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Pipeline to Turkey Intensifies Dispute Over Iraqi Oil

Pipeline to Turkey Intensifies Dispute Over Iraqi Oil

Turkey has bought oil from the Kurdish region in northern Iraq before, but oil transfer was carried out by trucks, which kept the amount of exports at a minimal level. Construction of the Kirkuk-Ceyhan pipeline between Turkey and the semiautonomous region of northern Iraq, however, is well beyond what the Iraqi central government is willing to overlook. It would allow Kurdistan Regional Government to drastically increase its exports.

Officials at oil companies operating in the region see the new pipeline as a “game changer” because of its capacity to export “as much as 400,000 barrels a day of oil to Turkey, rather than relying on smaller amounts of oil shipped across the border by truck.” Currently, the region’s export capacity is around 255,000 barrels per day (bpd), and capacity will not reach 400,000 bpd before to late 2014 or early 2015.

The relatively stable Kurdish region has attracted oil companies with estimated oil reserves at 45 billion barrels as claimed by the KRG. More than 40 companies including Exxon Mobil, Chevron, and Total of France are operating in the region under production-sharing agreements with the KRG. Signing deals directly with the KRG means reducing the chances of getting a lucrative deal in other parts of Iraq, but with great expected benefits, companies are willing to take the risk.

Related Article: Israel, Jordan Sign Gas Deal While Kurdish Oil Battle Lives On

Crude oil exports from the region reach world markets through the national Iraqi pipeline infrastructure under the control of Baghdad. This has caused several conflicts. The KRG suspended crude flows in April 2012, arguing that the Iraqi government did not make payments to producing companies in the region.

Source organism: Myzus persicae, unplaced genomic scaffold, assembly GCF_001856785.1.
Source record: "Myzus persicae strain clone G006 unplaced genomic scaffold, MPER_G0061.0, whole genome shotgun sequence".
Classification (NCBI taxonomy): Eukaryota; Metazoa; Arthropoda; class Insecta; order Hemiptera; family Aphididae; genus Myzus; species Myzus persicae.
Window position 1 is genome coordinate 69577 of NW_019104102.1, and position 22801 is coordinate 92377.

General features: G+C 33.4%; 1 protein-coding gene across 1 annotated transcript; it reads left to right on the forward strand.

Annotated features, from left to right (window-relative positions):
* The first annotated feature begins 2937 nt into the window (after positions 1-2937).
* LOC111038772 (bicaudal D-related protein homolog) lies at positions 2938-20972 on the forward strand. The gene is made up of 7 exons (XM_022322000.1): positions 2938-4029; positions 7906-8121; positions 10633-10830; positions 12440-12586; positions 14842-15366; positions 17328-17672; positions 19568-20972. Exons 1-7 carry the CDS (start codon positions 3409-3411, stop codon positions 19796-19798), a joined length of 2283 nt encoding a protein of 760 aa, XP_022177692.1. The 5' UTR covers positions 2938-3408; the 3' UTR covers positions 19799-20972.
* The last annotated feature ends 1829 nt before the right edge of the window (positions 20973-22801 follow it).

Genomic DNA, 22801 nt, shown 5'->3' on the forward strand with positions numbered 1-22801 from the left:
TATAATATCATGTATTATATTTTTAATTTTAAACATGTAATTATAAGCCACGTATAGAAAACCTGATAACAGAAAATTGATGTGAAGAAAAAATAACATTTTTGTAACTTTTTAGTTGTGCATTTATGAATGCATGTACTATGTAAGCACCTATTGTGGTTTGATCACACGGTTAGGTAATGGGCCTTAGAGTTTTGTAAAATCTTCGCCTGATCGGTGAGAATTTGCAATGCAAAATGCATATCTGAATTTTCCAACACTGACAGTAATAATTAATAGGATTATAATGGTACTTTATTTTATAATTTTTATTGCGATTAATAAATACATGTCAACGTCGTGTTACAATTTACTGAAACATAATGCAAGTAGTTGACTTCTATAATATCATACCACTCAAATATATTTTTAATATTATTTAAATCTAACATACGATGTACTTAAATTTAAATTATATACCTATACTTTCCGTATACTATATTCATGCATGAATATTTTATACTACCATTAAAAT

In 2013, the KRG did not pay any oil revenue to the federal Iraqi government. According to KRG, Erbil has the authority to sign energy contracts for fields discovered after the enactment of the Iraqi constitution in 2005. The Iraqi federal government insists that it is the only authority that can govern Iraqi energy contracts.

When the pipeline to Turkey became operational, the Iraqi government raised the stakes. On 17 January, the Iraqi Minister of Oil, Abdul Karim Luaibi Bahedh, declared that government was preparing to take legal action against “Turkey and Iraqi Kurdistan, as well as foreign companies, for any involvement in Kurdish exports of “smuggled” oil without Bagdad’s consent.” The pipeline first started pumping oil in December 2013. According to the Minister of Natural Resources of the region, pipeline exports will increase to 1 million bpd by 2015 and to 2 million bpd in 2019.

The Turkish Minister of Energy, Taner Yildiz, assured the Iraqi government that so far, no oil has gone through the Ceyhan export terminal and that Turkey would notify the Iraqi government if even one barrel of oil passes through “because it is an issue related to Iraq’s income.” On the other the hand, the Minister also stressed that this does not mean oil will not be exported in the future.

Related Article: Turkey Opts Out of Iranian Gas Project

The implications of the stalemate are critical for the future of Iraq. The head of the Iraqi parliament’s treasury committee warned that Iraq’s budget would collapse if the Kurdish region does not contribute oil revenues. If the KRG does not pay oil proceeds, Iraqi government threatens to stop all spending in the Kurdish region, which amounts to around 17% of the overall state expenditure. The KRG argued that North Iraq’s contribution was calculated based on 400,000 bpd, which exceeds the current capacity of 255,000 bpd.

The stalemate is about the oil proceeds, but it is also about the Kurdish semiautonomous region gaining more independence. The federal government fears that economic autonomy will contribute to further separation, which will destabilise Iraq’s already trouble economy. This puts more pressure on the relations between the Iraqi central government and the KRG, and it further complicates the larger controversy of how to share the profits from Iraq’s natural resources.

The deepening of the crisis on the oil exports from northern Iraq only makes things more unpredictable. As of the last week of February, the negotiations continue. However, the longer the stalemate drags on, the higher the risk investors will see in Iraq. More importantly, how this crisis is handled will set the tone for the bigger problem of sharing oil and gas wealth of Iraq.

By Ekin Ozbakkaloglu




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